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April Flower Lore: Sweet Pea

April Flower Lore: Sweet Pea

Flowers, perhaps more than any other part of the natural world, are fascinating because of the many layers of meaning people have shrouded them in throughout history. There is a whole sub-category of etiquette surrounding which flowers are appropriate to give at what times, and to whom. The unending rules surrounding something so simple as a flower can be dizzying. Another aspect of flower lore concerns the designated flowers for each month of the year. The official flower for April is the sweet pea.

What is the Sweet Pea?

The sweet pea is a fragrant, climbing annual flower native to the Mediterranean region, specifically Italy and Greece. Found in gardens throughout the world, sweet peas bloom from March through November and are partial to cool, damp climates. Its popular name is actually a direct translation of its Latin name, Lathyrus odoratus, or “fragrant pea.”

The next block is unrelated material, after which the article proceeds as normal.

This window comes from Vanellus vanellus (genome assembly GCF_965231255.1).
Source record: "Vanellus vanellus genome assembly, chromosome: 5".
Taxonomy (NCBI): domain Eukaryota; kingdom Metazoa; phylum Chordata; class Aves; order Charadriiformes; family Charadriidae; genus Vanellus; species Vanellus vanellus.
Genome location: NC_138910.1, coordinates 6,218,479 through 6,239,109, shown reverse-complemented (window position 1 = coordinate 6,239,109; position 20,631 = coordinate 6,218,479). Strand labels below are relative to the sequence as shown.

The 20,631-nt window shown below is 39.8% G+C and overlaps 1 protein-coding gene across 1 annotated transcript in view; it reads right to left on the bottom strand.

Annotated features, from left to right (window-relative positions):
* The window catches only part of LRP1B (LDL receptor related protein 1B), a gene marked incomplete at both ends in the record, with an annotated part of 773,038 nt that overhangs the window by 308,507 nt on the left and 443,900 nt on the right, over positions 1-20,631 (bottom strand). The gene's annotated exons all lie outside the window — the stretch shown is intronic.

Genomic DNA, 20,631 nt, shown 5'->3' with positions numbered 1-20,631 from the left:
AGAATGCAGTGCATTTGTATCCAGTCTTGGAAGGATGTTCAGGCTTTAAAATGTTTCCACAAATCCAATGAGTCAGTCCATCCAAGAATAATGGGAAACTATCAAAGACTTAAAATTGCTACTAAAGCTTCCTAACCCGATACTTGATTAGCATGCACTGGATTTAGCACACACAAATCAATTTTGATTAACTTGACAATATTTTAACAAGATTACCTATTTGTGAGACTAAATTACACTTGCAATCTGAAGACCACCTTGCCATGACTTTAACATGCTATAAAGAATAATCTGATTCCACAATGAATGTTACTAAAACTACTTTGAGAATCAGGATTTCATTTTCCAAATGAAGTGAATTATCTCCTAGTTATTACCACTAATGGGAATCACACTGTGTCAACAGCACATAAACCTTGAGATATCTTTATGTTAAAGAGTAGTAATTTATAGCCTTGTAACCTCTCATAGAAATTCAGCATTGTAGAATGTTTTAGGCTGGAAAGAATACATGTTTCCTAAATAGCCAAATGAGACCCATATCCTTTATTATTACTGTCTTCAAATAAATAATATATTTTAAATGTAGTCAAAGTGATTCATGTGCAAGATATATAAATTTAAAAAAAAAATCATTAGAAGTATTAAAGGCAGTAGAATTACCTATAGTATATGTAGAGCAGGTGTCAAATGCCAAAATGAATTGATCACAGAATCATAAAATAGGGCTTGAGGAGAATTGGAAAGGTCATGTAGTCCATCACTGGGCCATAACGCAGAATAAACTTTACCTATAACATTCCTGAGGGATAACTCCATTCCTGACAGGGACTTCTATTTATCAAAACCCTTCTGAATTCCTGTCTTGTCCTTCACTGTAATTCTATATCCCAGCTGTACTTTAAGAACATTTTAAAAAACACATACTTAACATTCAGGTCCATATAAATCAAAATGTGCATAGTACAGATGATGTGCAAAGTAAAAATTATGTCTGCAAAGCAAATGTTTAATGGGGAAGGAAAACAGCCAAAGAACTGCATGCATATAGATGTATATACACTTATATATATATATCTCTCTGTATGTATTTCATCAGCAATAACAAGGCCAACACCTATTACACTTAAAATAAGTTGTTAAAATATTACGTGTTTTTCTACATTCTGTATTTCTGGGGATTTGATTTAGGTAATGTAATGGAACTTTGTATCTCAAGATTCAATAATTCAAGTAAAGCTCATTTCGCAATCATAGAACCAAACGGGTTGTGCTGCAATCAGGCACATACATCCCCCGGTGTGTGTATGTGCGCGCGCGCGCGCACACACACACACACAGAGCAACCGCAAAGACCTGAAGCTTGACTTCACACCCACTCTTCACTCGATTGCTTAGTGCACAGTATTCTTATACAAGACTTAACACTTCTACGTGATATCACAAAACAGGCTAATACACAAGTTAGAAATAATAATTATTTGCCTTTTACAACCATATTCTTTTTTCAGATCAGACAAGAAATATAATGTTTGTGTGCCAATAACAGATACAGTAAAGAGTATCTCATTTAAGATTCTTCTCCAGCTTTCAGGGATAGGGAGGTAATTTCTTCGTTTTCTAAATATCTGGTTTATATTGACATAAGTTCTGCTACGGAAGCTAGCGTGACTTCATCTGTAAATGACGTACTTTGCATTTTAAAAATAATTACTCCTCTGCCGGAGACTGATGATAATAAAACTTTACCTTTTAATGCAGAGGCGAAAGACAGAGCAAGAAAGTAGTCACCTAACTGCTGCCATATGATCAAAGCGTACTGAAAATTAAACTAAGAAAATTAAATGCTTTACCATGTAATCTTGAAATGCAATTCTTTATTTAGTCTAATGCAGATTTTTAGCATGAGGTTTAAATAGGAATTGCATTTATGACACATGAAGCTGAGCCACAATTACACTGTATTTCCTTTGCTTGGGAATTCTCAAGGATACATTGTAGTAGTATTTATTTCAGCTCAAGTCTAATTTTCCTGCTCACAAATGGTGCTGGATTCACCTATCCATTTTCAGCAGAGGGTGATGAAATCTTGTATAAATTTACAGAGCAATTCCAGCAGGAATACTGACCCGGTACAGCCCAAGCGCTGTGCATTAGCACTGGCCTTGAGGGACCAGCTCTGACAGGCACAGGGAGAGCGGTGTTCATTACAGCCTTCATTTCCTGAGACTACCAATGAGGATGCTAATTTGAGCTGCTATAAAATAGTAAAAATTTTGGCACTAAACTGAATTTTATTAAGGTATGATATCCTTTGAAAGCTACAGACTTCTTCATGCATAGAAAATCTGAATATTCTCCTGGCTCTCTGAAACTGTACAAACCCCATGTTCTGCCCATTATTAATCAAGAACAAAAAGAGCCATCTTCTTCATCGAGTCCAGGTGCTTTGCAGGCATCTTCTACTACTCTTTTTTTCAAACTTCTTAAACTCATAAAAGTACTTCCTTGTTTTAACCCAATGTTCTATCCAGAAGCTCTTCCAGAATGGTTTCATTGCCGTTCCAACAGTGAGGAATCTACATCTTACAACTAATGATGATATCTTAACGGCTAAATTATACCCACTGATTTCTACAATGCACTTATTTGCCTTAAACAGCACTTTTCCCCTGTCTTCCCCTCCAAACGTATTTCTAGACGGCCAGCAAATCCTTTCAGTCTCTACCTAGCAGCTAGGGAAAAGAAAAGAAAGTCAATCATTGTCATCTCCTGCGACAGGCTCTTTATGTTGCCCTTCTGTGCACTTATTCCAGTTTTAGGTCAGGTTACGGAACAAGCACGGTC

As the name suggests, sweet peas are a member of the pea family. Unlike other species, however, they are toxic to humans and should not be eaten.

Originally purple in color, sweet peas now come in a palette of colors, from deep purple to pastel blues and pinks and white. Most gardeners grow it on trellises, where it can climb to heights of more than six feet.

In Victorian times, flowers were used as coded messages to express feelings that could not be spoken aloud. Sending sweet peas meant “Thank You for a Lovely Time.”

Sweet Pea Folklore

One bit of folklore surrounding the sweet pea comes from Ireland, where it is believed that if you plant a sweet pea before sunrise between March 1 and March 20, and especially on St. Patrick’s Day, your sweet pea will grow to be larger and more fragrant.

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